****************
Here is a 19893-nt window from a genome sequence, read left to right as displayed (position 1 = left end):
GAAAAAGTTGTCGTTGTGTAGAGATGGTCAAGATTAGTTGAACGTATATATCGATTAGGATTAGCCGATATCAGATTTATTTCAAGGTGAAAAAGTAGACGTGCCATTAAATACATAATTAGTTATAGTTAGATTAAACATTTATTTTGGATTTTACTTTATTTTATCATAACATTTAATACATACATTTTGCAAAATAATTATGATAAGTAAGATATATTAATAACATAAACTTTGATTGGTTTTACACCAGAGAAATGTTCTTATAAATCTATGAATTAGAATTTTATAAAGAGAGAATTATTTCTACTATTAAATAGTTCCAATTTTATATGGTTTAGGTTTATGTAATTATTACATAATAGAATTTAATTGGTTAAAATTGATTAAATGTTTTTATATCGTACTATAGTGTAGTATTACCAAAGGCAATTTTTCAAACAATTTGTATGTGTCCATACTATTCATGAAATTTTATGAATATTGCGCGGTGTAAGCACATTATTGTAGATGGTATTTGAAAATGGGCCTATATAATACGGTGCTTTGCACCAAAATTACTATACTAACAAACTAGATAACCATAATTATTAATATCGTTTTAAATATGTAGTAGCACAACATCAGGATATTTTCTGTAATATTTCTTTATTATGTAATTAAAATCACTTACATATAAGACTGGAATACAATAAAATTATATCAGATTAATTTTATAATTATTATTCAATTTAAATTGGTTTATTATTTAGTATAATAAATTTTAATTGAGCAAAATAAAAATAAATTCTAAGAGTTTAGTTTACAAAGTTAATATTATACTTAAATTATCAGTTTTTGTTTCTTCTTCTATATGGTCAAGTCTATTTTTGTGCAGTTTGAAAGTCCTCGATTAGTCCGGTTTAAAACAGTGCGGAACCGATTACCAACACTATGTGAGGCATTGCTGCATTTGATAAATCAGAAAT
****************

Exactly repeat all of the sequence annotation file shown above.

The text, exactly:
Here is a 19893-nt window from a genome sequence, read left to right as displayed (position 1 = left end):
GAAAAAGTTGTCGTTGTGTAGAGATGGTCAAGATTAGTTGAACGTATATATCGATTAGGATTAGCCGATATCAGATTTATTTCAAGGTGAAAAAGTAGACGTGCCATTAAATACATAATTAGTTATAGTTAGATTAAACATTTATTTTGGATTTTACTTTATTTTATCATAACATTTAATACATACATTTTGCAAAATAATTATGATAAGTAAGATATATTAATAACATAAACTTTGATTGGTTTTACACCAGAGAAATGTTCTTATAAATCTATGAATTAGAATTTTATAAAGAGAGAATTATTTCTACTATTAAATAGTTCCAATTTTATATGGTTTAGGTTTATGTAATTATTACATAATAGAATTTAATTGGTTAAAATTGATTAAATGTTTTTATATCGTACTATAGTGTAGTATTACCAAAGGCAATTTTTCAAACAATTTGTATGTGTCCATACTATTCATGAAATTTTATGAATATTGCGCGGTGTAAGCACATTATTGTAGATGGTATTTGAAAATGGGCCTATATAATACGGTGCTTTGCACCAAAATTACTATACTAACAAACTAGATAACCATAATTATTAATATCGTTTTAAATATGTAGTAGCACAACATCAGGATATTTTCTGTAATATTTCTTTATTATGTAATTAAAATCACTTACATATAAGACTGGAATACAATAAAATTATATCAGATTAATTTTATAATTATTATTCAATTTAAATTGGTTTATTATTTAGTATAATAAATTTTAATTGAGCAAAATAAAAATAAATTCTAAGAGTTTAGTTTACAAAGTTAATATTATACTTAAATTATCAGTTTTTGTTTCTTCTTCTATATGGTCAAGTCTATTTTTGTGCAGTTTGAAAGTCCTCGATTAGTCCGGTTTAAAACAGTGCGGAACCGATTACCAACACTATGTGAGGCATTGCTGCATTTGATAAATCAGAAAT